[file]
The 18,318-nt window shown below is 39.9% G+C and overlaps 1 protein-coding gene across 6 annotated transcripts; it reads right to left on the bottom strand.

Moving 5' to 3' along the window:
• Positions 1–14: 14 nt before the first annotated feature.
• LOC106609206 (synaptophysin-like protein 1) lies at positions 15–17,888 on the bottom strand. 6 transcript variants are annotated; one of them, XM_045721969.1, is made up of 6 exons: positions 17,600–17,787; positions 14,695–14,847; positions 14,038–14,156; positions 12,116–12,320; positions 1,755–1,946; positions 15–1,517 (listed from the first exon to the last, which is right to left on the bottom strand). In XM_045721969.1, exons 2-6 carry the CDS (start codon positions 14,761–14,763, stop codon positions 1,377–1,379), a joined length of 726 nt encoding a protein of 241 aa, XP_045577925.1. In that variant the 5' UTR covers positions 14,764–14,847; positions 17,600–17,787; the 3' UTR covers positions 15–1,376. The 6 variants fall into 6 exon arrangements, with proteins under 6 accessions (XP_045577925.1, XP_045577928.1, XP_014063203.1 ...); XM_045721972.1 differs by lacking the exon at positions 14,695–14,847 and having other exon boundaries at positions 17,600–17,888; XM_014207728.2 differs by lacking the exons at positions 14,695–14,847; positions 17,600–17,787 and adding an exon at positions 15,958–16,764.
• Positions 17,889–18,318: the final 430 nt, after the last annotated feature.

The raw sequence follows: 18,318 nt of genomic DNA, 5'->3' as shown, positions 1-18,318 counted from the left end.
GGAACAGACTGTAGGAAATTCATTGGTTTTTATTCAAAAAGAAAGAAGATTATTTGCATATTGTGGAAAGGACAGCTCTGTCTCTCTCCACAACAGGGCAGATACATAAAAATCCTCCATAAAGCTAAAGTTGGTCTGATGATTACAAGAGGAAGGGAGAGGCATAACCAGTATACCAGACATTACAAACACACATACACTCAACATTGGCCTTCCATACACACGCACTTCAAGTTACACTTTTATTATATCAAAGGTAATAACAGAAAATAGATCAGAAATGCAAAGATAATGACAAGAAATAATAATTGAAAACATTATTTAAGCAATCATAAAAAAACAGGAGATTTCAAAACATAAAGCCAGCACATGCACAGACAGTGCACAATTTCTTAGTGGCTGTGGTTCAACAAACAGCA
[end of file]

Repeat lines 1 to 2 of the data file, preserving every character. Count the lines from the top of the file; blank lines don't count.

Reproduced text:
The 18,318-nt window shown below is 39.9% G+C and overlaps 1 protein-coding gene across 6 annotated transcripts; it reads right to left on the bottom strand.

Moving 5' to 3' along the window: